Grey-backed Tern Onychoprion lunatus


Justification of Red List Category
This species has a very large range, and hence does not approach the thresholds for Vulnerable under the range size criterion (Extent of Occurrence <20,000 km2 combined with a declining or fluctuating range size, habitat extent/quality, or population size and a small number of locations or severe fragmentation). The population trend is not known, but the population is not believed to be decreasing sufficiently rapidly to approach the thresholds under the population trend criterion (>30% decline over ten years or three generations). The population size is very large, and hence does not approach the thresholds for Vulnerable under the population size criterion (<10,000 mature individuals with a continuing decline estimated to be >10% in ten years or three generations, or with a specified population structure). For these reasons the species is evaluated as Least Concern.

Population justification
The population is estimated at 100,000-1,000,000 individuals.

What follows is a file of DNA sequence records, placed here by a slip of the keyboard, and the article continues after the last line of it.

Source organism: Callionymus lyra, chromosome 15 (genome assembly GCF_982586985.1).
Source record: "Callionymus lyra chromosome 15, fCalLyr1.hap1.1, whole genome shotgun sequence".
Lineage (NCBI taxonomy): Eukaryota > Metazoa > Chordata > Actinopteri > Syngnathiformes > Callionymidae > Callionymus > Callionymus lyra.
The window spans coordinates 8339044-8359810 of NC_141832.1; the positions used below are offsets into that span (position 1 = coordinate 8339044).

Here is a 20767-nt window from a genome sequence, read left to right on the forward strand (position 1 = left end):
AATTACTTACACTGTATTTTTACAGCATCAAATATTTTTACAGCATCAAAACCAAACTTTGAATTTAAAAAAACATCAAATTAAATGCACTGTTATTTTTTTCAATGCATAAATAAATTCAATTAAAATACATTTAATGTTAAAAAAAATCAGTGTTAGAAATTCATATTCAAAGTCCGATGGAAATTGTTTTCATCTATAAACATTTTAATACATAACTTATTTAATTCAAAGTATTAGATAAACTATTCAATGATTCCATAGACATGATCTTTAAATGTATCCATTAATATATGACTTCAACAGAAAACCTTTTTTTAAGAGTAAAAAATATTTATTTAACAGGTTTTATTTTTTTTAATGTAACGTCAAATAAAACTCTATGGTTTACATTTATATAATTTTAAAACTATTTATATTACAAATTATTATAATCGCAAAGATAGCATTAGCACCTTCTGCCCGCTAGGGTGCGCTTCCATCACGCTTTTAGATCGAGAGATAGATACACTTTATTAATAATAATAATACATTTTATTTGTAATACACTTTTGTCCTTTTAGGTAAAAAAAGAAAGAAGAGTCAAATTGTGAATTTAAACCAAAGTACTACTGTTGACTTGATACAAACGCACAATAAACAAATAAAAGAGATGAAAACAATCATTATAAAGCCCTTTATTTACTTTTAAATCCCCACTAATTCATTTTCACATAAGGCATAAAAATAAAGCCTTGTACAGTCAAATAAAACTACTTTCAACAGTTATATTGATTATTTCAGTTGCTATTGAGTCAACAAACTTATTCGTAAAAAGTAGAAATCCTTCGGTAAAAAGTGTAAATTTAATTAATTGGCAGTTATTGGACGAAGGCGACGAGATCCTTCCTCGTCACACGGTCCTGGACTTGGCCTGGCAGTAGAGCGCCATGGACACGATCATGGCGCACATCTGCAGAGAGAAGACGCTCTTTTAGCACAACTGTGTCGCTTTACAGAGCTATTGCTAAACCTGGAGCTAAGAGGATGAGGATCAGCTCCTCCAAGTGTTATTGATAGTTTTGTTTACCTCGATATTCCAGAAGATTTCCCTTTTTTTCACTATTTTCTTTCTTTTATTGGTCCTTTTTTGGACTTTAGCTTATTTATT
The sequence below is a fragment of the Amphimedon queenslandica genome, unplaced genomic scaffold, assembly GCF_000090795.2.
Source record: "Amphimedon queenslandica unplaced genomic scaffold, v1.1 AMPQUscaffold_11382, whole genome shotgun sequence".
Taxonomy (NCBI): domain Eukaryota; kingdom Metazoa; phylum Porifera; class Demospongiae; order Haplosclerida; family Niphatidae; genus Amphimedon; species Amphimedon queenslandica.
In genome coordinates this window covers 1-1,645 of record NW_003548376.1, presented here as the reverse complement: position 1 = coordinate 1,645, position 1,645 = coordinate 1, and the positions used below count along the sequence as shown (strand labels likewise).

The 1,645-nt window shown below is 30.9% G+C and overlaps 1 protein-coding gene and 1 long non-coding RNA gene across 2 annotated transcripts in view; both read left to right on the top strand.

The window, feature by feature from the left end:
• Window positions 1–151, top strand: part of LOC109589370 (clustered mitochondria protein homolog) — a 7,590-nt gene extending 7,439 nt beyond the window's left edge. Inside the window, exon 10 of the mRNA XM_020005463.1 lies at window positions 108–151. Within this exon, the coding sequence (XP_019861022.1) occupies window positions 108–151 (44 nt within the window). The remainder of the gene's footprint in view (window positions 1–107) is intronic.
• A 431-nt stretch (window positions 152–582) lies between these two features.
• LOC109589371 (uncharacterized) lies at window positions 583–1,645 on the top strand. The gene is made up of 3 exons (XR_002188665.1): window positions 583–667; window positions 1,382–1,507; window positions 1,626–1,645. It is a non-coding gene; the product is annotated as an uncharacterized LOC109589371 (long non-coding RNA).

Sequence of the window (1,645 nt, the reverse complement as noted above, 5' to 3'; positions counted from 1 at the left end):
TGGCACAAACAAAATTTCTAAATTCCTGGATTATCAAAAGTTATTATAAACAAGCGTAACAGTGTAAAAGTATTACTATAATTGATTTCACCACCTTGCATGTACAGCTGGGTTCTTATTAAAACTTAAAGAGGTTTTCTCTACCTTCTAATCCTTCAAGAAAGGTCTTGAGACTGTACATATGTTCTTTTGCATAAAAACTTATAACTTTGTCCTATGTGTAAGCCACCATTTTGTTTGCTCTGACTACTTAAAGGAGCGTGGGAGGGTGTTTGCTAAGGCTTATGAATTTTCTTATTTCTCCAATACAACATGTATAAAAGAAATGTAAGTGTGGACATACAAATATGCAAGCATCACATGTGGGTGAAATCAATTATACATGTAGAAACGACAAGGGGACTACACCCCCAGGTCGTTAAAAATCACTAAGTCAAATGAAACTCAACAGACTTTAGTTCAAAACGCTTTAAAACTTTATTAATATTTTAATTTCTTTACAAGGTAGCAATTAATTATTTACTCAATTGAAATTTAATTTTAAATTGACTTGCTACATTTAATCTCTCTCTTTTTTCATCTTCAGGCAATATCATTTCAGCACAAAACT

Trend justification
The population is suspected to be in decline owing to predation at breeding sites (del Hoyo et al. 1996).

Distribution and population

The Grey-backed Tern can be found in the tropical Pacific Ocean, from the Hawaiian Islands (U.S.A.) and Northern Mariana Islands (to U.S.A.) in the north, south through the Phoenix and Line Islands (Kiribati) to Fiji, and east to the Austral and Tuamoto Islands (French Polynesia). It is also found at sea throughout this area (del Hoyo et al. 1996).


This species has a diet comprised mainly of fish and squid, but it will also occasionally take lizards. It feeds mainly inshore, often with other terns, and takes tiny fish by plunge-diving, and also by contact-dipping or hover-dipping over schools of tuna. It has a long breeding period of February to September, breeding on oceanic islands on low sea cliffs, sandy beaches or bare found on coral or rocky islands (del Hoyo et al. 1996).


This species is at risk from heavy predation by House Rats Rattus rattus on Midway, Kure and other islands (Gochfeld et al. 2018).


Text account compilers
Calvert, R., Ekstrom, J., Butchart, S., Bennett, S., Martin, R.

Recommended citation
BirdLife International (2023) Species factsheet: Onychoprion lunatus. Downloaded from on 24/03/2023. Recommended citation for factsheets for more than one species: BirdLife International (2023) IUCN Red List for birds. Downloaded from on 24/03/2023.